It looks like the worst of winter is behind us (fingers crossed!) and I’ve finally been able to get all the crops in the ground that were scheduled to be planted on or before April 1. So far, we have beds newly planted with carrots, beets, potatoes, peas, Fava beans, and onions. However, it’s still early spring and that means the weather can be unpredictable. While this Thursday is forecast to be a sunny, balmy 63 degrees, tonight there is actually a chance of light snow. Late, light, fast-melting snows like this are often referred to in Pennsylvania as “onion snow” as they tend to come right around the time that onions are put in the ground and, by melting quickly, provide a nice layer of moisture for the newly-planted crop.
Another crop that’s just getting under way is the garlic. Planted at the end of October last year, the first shoots are beginning to peak above the ground, although they are still protected by a layer of straw mulch.
After a storm last week that dropped surprisingly more snow than expected, I was starting to wonder if I would ever be able to get seeds in the ground. However, several days of drier weather allowed the top beds on the Home Farm to dry out enough that I was able to prepare them for planting and get pea seeds and onion plants in the ground yesterday! Today, I put in 5 new blueberry bushes to supplement the two we already have. Blueberries take 3-4 years to reach harvestable maturity, but once they do, we’ll have a bounty of berries at market!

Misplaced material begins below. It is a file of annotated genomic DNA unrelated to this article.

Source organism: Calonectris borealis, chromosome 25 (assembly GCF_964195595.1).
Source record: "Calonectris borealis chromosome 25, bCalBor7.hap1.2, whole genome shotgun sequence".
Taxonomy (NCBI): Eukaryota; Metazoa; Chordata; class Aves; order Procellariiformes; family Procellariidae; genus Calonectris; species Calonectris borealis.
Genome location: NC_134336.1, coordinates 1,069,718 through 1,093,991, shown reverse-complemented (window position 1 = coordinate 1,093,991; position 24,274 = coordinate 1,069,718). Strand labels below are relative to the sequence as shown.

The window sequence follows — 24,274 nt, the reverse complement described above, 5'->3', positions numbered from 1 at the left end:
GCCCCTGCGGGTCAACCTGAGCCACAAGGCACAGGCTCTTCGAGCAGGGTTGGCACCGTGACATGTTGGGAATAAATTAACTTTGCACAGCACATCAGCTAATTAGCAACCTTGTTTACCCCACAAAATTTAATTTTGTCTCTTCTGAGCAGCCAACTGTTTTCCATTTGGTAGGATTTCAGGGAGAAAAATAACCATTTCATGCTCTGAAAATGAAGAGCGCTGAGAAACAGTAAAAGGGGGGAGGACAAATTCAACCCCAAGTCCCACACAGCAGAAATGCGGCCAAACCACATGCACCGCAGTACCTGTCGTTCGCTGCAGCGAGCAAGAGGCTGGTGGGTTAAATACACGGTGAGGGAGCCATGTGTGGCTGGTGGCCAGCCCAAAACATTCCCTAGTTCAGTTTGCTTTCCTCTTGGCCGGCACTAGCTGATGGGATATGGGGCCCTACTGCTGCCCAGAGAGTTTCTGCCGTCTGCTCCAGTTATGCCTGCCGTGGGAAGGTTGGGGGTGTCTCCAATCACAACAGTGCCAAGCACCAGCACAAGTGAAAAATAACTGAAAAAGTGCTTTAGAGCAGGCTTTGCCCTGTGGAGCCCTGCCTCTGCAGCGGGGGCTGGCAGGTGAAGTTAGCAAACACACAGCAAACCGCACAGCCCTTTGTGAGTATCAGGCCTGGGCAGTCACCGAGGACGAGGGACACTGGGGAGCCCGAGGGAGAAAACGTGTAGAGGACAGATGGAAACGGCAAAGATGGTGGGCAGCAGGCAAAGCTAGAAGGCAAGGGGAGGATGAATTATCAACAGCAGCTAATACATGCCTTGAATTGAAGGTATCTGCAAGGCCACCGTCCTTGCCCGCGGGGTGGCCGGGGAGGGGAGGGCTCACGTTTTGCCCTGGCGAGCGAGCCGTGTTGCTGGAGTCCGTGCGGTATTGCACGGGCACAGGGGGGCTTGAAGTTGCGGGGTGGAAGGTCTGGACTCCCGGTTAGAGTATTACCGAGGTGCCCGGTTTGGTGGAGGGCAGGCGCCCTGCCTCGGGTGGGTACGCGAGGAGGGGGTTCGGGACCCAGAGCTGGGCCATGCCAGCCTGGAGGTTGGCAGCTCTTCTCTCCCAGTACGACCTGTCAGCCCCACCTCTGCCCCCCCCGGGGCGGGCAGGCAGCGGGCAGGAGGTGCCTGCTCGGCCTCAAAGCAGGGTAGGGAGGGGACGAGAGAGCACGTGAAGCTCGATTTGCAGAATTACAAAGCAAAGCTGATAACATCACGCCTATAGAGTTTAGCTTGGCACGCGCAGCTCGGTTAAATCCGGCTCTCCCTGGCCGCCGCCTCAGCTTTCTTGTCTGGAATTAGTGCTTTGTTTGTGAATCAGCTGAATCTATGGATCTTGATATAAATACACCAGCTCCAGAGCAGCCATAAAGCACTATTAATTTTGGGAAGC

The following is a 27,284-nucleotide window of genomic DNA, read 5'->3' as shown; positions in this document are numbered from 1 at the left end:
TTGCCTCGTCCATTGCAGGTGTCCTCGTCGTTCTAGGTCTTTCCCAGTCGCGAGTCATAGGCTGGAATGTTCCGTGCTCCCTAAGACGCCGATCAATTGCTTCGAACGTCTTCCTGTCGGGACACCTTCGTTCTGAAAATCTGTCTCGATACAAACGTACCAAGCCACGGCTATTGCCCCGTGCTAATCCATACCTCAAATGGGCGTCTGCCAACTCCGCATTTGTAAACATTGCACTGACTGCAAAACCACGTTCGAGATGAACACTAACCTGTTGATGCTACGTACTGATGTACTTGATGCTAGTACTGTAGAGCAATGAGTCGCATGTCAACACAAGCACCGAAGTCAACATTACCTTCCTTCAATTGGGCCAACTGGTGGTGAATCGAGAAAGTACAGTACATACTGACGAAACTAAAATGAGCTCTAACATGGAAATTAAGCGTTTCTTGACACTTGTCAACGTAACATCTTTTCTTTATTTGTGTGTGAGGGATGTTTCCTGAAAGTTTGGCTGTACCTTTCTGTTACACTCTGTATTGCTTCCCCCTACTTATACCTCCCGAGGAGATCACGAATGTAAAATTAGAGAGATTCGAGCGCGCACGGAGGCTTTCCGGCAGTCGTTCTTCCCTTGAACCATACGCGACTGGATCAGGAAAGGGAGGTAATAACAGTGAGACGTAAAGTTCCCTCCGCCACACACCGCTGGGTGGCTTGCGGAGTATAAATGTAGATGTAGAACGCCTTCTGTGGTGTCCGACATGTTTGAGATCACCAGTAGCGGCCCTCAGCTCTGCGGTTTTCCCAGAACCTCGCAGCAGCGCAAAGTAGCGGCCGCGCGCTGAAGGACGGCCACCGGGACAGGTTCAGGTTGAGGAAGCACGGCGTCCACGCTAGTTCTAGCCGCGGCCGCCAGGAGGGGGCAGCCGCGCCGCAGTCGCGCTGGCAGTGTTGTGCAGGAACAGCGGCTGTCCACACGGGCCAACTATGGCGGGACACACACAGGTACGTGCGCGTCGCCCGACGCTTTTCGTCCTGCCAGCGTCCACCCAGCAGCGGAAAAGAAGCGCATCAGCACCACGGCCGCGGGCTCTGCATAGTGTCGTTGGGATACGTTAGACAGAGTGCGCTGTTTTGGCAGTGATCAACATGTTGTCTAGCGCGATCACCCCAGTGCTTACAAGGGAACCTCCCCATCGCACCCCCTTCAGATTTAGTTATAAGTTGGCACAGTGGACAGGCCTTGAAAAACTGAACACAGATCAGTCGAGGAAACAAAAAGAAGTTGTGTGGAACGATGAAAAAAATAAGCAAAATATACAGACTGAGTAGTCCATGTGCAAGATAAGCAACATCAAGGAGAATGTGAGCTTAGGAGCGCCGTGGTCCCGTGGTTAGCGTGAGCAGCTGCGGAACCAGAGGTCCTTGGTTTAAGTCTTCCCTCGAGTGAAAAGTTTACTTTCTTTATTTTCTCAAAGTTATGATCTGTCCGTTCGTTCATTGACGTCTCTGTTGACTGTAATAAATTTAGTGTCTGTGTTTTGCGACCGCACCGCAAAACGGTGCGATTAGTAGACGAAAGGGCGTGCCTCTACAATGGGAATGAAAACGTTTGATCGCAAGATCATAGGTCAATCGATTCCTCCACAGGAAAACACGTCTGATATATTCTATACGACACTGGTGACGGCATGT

In the greenhouse, the kale, collards, and broccoli (in the back row in the picture below) are growing away and getting ready to be planted in 2-3 weeks. The tomato and pepper plants (in the front row) are lagging behind a little, not very happy with the cloudy days and cool nights we’ve been having recently.
Despite this week’s warmer temperatures, I’m still waiting to get seeds in the ground outside. After the heavy snow two weeks ago, combined with it’s unusually rapid melting, the ground is still far too wet to prepare the beds for planting. Even with the gentle hand-powered techniques we use on the Home Farm, working wet soil can cause clumping and compaction that can negatively impact soil health and quality over the long term. I’ve cleared the winter leaf mulch off the beds that will be planted with spring peas, onions, and potatoes and am hoping they dry enough to get them tilled before the snow forecast for Friday!
At this time of year, when work in the field can be more a matter of waiting than doing, it’s nice to step into the greenhouse and see things already beginning to grow. The spring kale, collard, broccoli, and lettuce seeds have already germinated and sprouted their first set of leaves (called cotyledons). The pepper, eggplant, and tomato seeds have been planted in trays and are currently housed on heat mats to keep their soil warm, something these hot-weather crops need in order to germinate at this time of year, even in the warm greenhouse.
Although it’s already the beginning of March, the Home Farm still looks like a pretty forbidding place. Mostly covered in a layer of snow and ice, it’s hard to believe that the farm will be home to a range of early spring crops in less than a month’s time. In an ideal world, potatoes, onions, and peas should be going in the ground in about 2 weeks, with kale and collards following a couple of weeks later. But, as always with farming, we’ll have to wait and see what the weather allows!
Inside, things will hopefully start getting green sooner. I’ve just planted a tray of seeds to experiment with growing under the light stand that I’ve set up in my house. And this week I’ll start seeding the first trays of transplants in the greenhouse.